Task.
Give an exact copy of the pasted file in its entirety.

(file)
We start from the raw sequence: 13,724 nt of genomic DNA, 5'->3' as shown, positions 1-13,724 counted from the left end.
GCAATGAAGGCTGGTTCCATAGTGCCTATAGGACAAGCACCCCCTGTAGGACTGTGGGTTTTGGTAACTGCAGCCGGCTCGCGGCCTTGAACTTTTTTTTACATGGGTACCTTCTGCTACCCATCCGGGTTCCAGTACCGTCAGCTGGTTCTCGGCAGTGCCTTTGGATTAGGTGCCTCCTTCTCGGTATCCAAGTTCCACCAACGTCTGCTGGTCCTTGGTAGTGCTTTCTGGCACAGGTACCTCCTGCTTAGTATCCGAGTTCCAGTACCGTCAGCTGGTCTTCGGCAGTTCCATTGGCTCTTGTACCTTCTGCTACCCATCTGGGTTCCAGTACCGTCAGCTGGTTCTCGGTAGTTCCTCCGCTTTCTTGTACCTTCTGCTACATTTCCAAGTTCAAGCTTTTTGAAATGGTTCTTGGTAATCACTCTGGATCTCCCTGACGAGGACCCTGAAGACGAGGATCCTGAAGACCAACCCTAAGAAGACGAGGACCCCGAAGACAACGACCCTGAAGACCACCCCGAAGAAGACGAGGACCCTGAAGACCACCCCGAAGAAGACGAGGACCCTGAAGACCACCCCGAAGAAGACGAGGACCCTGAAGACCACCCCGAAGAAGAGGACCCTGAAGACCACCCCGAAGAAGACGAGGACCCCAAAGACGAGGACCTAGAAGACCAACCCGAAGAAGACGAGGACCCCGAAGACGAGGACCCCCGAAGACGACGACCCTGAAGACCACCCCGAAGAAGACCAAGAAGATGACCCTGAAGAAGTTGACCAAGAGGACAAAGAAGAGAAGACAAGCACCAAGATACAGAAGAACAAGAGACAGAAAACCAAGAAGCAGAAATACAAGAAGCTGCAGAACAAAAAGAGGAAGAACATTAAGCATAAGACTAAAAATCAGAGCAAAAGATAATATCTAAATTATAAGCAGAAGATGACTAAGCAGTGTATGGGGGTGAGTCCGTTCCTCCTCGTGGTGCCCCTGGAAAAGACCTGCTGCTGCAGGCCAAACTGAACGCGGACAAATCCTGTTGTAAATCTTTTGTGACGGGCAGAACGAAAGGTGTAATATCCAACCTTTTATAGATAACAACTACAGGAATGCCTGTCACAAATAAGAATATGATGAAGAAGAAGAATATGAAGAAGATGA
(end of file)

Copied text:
We start from the raw sequence: 13,724 nt of genomic DNA, 5'->3' as shown, positions 1-13,724 counted from the left end.
GCAATGAAGGCTGGTTCCATAGTGCCTATAGGACAAGCACCCCCTGTAGGACTGTGGGTTTTGGTAACTGCAGCCGGCTCGCGGCCTTGAACTTTTTTTTACATGGGTACCTTCTGCTACCCATCCGGGTTCCAGTACCGTCAGCTGGTTCTCGGCAGTGCCTTTGGATTAGGTGCCTCCTTCTCGGTATCCAAGTTCCACCAACGTCTGCTGGTCCTTGGTAGTGCTTTCTGGCACAGGTACCTCCTGCTTAGTATCCGAGTTCCAGTACCGTCAGCTGGTCTTCGGCAGTTCCATTGGCTCTTGTACCTTCTGCTACCCATCTGGGTTCCAGTACCGTCAGCTGGTTCTCGGTAGTTCCTCCGCTTTCTTGTACCTTCTGCTACATTTCCAAGTTCAAGCTTTTTGAAATGGTTCTTGGTAATCACTCTGGATCTCCCTGACGAGGACCCTGAAGACGAGGATCCTGAAGACCAACCCTAAGAAGACGAGGACCCCGAAGACAACGACCCTGAAGACCACCCCGAAGAAGACGAGGACCCTGAAGACCACCCCGAAGAAGACGAGGACCCTGAAGACCACCCCGAAGAAGACGAGGACCCTGAAGACCACCCCGAAGAAGAGGACCCTGAAGACCACCCCGAAGAAGACGAGGACCCCAAAGACGAGGACCTAGAAGACCAACCCGAAGAAGACGAGGACCCCGAAGACGAGGACCCCCGAAGACGACGACCCTGAAGACCACCCCGAAGAAGACCAAGAAGATGACCCTGAAGAAGTTGACCAAGAGGACAAAGAAGAGAAGACAAGCACCAAGATACAGAAGAACAAGAGACAGAAAACCAAGAAGCAGAAATACAAGAAGCTGCAGAACAAAAAGAGGAAGAACATTAAGCATAAGACTAAAAATCAGAGCAAAAGATAATATCTAAATTATAAGCAGAAGATGACTAAGCAGTGTATGGGGGTGAGTCCGTTCCTCCTCGTGGTGCCCCTGGAAAAGACCTGCTGCTGCAGGCCAAACTGAACGCGGACAAATCCTGTTGTAAATCTTTTGTGACGGGCAGAACGAAAGGTGTAATATCCAACCTTTTATAGATAACAACTACAGGAATGCCTGTCACAAATAAGAATATGATGAAGAAGAAGAATATGAAGAAGATGA